If you have any other ideas that don’t directly relate to the subjects described above but you feel might still fit into the JKP or Singing Dragon list, please feel free to get in touch with ideas and enquiries on the email above.

The Feelings Tree – helping children talk about emotions

The holidays are often filled with an assortment of powerful emotions, for both children and adults. This can be related to loss or upheaval in our lives, to anniversaries of significant loss, or simply because the holiday period allows time for reflection which can bring up difficult feelings for us all. So we wanted to share a free activity from the lovely Seeds of Hope Bereavement and Loss Activity Book, which aims to help children deal Jay_Seeds-of-Hope-B_978-1-84905-546-8_colourjpg-printwith loss and/or change through nature, and will be especially helpful to those finding it difficult to cope with bereavement.

The Feelings Tree is a great activity to help you get started talking to children about difficult emotions, as well as all emotions more generally. The birds in the tree can be used as starting points to bring up difficult feelings you may want to talk about, or the child you’re doing the activity with may use the opportunity to talk about emotions they don’t feel comfortable addressing head-on. However you use The Feelings Tree you’re sure to have some fun!

Download The Feelings Tree here

Read an interview with the author, Caroline Jay, on what inspired her to write the book and how contact with nature can help us deal with loss, here.

You can also find out more about the book, read reviews or order your copy here.

‘Contact with Nature can be immensely healing.’

Caroline Jay founded and runs the Seeds of Hope Children’s Garden, a national charity which aims to promote the use of nature in helping children manage loss. For twelve years she ran a SAND (Stillbirth and Neonatal Death Charity) group, supporting families after the death of a baby. We spoke to Caroline about using life cycles to teach children about change, how nature can help us come to terms with loss, and how her own experiences inspired her to write her new book, Seeds of Hope Bereavement and Loss Activity Book.

What inspired you to write the book?Jay_Seeds-of-Hope-B_978-1-84905-546-8_colourjpg-print

A love of Nature and of being outside in the sun and air has been my inspiration for the Seeds of Hope Activity Book – that and the realisation that so much in Nature echoes the changes that happen in life.  None of us can live life without change.  All change implies loss and new beginnings  – and this is a pattern ever present in Nature.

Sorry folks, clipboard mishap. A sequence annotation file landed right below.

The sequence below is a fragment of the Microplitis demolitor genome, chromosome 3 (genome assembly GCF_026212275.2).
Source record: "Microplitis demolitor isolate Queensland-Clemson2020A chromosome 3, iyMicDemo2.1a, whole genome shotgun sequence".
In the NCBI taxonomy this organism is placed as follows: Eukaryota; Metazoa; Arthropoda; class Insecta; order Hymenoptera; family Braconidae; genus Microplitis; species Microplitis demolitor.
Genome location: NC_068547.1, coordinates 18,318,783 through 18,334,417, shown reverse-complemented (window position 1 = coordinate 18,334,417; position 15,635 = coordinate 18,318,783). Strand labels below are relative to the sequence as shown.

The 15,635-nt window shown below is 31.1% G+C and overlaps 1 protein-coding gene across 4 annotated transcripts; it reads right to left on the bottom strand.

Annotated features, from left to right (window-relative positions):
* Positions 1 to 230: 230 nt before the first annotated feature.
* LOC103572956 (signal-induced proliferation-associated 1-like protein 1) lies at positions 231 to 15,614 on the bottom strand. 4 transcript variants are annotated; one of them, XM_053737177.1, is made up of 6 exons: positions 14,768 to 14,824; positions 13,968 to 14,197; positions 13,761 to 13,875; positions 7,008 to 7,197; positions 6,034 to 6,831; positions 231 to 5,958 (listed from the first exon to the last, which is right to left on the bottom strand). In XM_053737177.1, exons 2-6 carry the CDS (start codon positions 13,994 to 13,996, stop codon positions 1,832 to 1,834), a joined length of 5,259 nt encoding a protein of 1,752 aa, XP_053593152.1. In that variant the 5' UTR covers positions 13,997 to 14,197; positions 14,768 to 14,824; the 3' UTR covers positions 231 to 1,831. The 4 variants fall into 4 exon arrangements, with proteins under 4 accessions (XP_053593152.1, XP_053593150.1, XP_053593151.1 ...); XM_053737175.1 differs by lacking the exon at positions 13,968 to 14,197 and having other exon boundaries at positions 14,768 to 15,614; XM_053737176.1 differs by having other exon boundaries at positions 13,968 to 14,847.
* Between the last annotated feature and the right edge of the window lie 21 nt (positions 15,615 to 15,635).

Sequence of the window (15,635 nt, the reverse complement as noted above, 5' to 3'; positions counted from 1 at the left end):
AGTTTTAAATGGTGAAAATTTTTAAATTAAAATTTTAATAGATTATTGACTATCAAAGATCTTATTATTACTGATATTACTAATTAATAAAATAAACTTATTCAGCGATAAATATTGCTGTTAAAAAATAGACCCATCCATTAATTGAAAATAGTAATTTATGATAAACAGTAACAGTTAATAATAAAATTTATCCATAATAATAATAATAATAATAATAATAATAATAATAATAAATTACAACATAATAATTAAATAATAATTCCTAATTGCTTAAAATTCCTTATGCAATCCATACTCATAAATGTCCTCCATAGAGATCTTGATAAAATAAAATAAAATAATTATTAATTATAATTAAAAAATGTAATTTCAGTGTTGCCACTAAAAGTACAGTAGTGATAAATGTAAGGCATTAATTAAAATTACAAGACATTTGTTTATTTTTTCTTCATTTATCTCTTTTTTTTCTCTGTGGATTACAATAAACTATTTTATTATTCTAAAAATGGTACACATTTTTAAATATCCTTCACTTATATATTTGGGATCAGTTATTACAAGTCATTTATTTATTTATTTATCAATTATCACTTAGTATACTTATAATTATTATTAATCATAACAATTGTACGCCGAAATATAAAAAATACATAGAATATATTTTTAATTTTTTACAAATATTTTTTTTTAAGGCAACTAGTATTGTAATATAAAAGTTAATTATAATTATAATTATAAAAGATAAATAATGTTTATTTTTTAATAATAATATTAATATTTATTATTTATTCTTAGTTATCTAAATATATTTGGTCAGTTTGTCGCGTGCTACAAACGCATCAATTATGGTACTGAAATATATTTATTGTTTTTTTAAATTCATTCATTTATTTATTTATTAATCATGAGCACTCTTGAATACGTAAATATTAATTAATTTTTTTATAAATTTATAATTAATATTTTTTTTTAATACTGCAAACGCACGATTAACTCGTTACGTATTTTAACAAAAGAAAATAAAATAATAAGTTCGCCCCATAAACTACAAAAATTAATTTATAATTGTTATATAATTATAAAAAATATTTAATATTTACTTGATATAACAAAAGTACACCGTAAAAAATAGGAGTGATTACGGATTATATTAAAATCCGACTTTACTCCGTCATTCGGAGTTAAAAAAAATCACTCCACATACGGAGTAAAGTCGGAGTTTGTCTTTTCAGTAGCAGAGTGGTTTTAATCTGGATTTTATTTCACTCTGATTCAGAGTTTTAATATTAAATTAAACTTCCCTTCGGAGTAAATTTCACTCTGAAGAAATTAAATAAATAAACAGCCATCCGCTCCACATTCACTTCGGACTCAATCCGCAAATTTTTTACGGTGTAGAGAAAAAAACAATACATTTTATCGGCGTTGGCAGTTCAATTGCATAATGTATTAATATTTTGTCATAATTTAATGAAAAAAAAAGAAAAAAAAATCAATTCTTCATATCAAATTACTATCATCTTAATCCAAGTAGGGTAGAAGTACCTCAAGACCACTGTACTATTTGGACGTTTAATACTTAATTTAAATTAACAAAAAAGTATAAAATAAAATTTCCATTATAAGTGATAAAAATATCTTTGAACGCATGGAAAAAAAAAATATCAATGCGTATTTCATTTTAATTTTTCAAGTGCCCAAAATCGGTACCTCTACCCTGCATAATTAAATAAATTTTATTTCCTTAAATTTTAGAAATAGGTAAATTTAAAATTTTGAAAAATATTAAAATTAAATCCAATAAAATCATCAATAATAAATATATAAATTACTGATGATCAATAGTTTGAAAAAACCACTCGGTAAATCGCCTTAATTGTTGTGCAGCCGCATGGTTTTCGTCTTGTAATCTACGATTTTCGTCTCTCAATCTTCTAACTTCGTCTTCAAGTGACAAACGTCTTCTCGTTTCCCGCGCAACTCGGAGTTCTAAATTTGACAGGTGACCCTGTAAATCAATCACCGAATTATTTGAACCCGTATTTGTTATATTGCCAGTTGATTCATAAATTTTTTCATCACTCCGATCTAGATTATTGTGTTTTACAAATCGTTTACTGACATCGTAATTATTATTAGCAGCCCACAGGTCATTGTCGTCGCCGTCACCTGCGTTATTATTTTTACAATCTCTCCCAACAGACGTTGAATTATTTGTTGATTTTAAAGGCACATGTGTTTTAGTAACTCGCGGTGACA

In your book, you use life cycles in Nature as a means of explaining death.  Why did you choose that particular method?

Mainly because life cycles are fun!  How amazing to see frogspawn turn into tadpoles that then turn into frogs!  Or a grub become a caterpillar that disappears into a chrysalis out of which bursts a butterfly!  Also because looking at the lifecycles that happen all the time in Nature can help us understand that change and loss are part of a natural order.  “Death is a part of life is a part of death is a part of life is …” and so on as the circle turns.  A seed becomes a plant that becomes a flower that becomes a fruit that contains the seed from which a new plant will grow.  A baby becomes a child who becomes an adult who becomes an old person who will eventually die as new babies are born.  The 4 stages of the life cycle in Nature reflect the 4 stages of a human life.  The pattern continues: there are 4 seasons in the year, 4 weeks in the month, 4 quarters in the year.

Have you found yourself applying the methods you describe in the book in your own personal life?  Have they been helpful?

When my first child, Laura was stillborn, I found myself completely out of balance.  My hospital notes said I was a mother but I had no child.  The world around me seemed suddenly full of babies and heavily pregnant women.  The pain of grief was palpable.  I took long walks in the woods.  I found contact with Nature and the outside world to be immensely healing and grounding at a time when my world had been turned upside down.  Grief for most people can be a very dark place.  Planting seeds or plants and watching them grow in the Spring after the darkness of Winter can be uplifting and provide some hope of brighter times to come.

Does the grieving process for children and adults differ greatly?

The huge range of emotions we may feel when grieving – sadness, anger, shock, disbelief, fear, guilt, numbness to name a few – are generally speaking the same for children and adults.  One difference is that children are usually only able to stay with their feelings for short periods of time – a bit like jumping in and out of a puddle, they may be very sad one minute and want to go out and play the next.  Adults will generally have easier and clearer access to the information surrounding a death or a loss whereas children will generally be dependent on the adults around them to tell them the facts.  It is a natural instinct to want to protect children from painful life experiences but, in the case of a death, this can lead to confusion.  Children fare better when they are given honest information.